Background: Bladder cancer accounts for over 150,000 deaths worldwide. No screening is available, so diagnosis depends on investigations of symptoms. Of these, only visible haematuria has been studied in primary care.
Aim: To identify and quantify the features of bladder cancer in primary care.
Design and setting: Case-control study, using electronic medical records from UK primary care.
Method: Participants were 4915 patients aged ≥40 years, diagnosed with bladder cancer January 2000 to December 2009, and 21,718 age, sex, and practice-matched controls, were selected from the General Practice Research Database, UK. All clinical features independently associated with bladder cancer using conditional logistic regression were identified, and their positive predictive values for bladder cancer, singly and in combination, were estimated.
Results: Cases consulted their GP more frequently than controls before diagnosis: median 15 consultations (interquartile range 9-22) versus 8 (4-15): P<0.001. Seven features were independently associated with bladder cancer: visible haematuria, odds ratio 34 (95% confidence interval [CI] = 29 to 41), dysuria 4.1 (95% CI = 3.4 to 5.0), urinary tract infection 2.2 (95% CI = 2.0 to 2.5), raised white blood cell count 2.1 (95% CI = 1.6 to 2.8), abdominal pain 2.0 (95% CI = 1.6 to 2.4), constipation 1.5 (95% CI = 1.2 to 1.9), raised inflammatory markers 1.5 (95% CI = 1.2 to 1.9), and raised creatinine 1.3 (95% CI = 1.2 to 1.4). The positive predictive value for visible haematuria in patients aged ≥60 years was PPV of 2.6% (95% CI = 2.2 to 3.2).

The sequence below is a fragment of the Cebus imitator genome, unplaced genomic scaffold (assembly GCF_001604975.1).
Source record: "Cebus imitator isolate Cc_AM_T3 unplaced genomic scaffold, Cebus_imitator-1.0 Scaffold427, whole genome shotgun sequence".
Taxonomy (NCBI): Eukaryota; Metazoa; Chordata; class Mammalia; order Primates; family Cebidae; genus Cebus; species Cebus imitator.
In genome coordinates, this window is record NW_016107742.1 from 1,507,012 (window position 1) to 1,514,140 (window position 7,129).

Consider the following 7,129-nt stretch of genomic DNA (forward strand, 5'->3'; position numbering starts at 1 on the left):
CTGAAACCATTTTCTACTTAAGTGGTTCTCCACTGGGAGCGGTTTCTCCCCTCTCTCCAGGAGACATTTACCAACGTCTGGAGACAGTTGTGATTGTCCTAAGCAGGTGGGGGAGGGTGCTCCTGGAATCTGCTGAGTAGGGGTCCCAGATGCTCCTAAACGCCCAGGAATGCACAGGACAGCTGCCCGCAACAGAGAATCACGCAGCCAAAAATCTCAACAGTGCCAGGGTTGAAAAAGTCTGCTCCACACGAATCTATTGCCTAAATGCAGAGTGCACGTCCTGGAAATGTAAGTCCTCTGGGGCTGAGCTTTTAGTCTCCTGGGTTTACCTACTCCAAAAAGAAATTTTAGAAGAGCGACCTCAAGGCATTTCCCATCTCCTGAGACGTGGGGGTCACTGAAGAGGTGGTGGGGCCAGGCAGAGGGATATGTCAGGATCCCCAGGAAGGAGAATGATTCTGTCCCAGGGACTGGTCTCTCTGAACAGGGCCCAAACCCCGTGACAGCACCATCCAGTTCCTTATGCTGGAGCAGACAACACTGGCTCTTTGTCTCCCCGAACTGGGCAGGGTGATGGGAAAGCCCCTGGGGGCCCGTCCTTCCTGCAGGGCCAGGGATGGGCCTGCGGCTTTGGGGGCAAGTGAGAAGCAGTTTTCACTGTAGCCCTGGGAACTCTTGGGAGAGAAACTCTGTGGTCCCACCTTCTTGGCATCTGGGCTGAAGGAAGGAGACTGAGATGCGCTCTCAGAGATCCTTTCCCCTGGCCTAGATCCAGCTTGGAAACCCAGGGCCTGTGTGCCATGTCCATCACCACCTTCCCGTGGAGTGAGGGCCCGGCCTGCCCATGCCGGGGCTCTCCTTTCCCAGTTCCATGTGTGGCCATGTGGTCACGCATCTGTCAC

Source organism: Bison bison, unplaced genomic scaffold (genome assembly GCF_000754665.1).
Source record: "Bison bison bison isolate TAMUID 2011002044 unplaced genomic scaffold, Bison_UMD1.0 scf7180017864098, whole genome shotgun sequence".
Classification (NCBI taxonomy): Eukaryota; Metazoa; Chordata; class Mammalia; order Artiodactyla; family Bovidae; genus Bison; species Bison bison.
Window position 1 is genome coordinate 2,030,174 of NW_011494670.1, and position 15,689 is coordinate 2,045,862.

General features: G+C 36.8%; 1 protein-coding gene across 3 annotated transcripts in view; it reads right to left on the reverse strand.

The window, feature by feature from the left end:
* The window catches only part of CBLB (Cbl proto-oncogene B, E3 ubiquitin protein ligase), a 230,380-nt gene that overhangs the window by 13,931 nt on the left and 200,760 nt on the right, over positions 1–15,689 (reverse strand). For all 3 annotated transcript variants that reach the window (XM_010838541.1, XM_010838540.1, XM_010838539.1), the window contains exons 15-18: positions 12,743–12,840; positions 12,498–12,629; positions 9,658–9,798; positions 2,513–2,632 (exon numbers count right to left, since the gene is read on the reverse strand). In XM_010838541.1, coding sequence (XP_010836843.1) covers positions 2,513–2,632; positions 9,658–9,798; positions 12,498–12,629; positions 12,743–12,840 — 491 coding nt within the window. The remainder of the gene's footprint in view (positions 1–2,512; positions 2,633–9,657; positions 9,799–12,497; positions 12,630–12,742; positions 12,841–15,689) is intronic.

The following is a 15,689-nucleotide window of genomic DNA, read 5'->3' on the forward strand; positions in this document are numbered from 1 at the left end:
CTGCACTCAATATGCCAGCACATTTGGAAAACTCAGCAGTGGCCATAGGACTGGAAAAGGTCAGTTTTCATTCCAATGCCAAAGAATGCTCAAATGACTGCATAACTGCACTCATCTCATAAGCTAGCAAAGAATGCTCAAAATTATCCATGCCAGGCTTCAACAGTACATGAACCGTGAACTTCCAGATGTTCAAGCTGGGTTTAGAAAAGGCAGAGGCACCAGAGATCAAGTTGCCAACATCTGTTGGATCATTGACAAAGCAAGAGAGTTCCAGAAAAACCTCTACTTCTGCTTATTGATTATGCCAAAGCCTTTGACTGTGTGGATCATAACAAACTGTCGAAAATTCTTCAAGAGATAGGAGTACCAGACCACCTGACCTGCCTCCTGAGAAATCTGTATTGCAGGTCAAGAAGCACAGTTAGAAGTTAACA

Conclusion: Visible haematuria is the commonest and most powerful predictor of bladder cancer in primary care, and warrants investigation. Most other previously reported features of bladder cancer were associated with the disease, but with low predictive values. There is a need for improved diagnostic methods, for those patients whose bladder cancer presents without visible haematuria.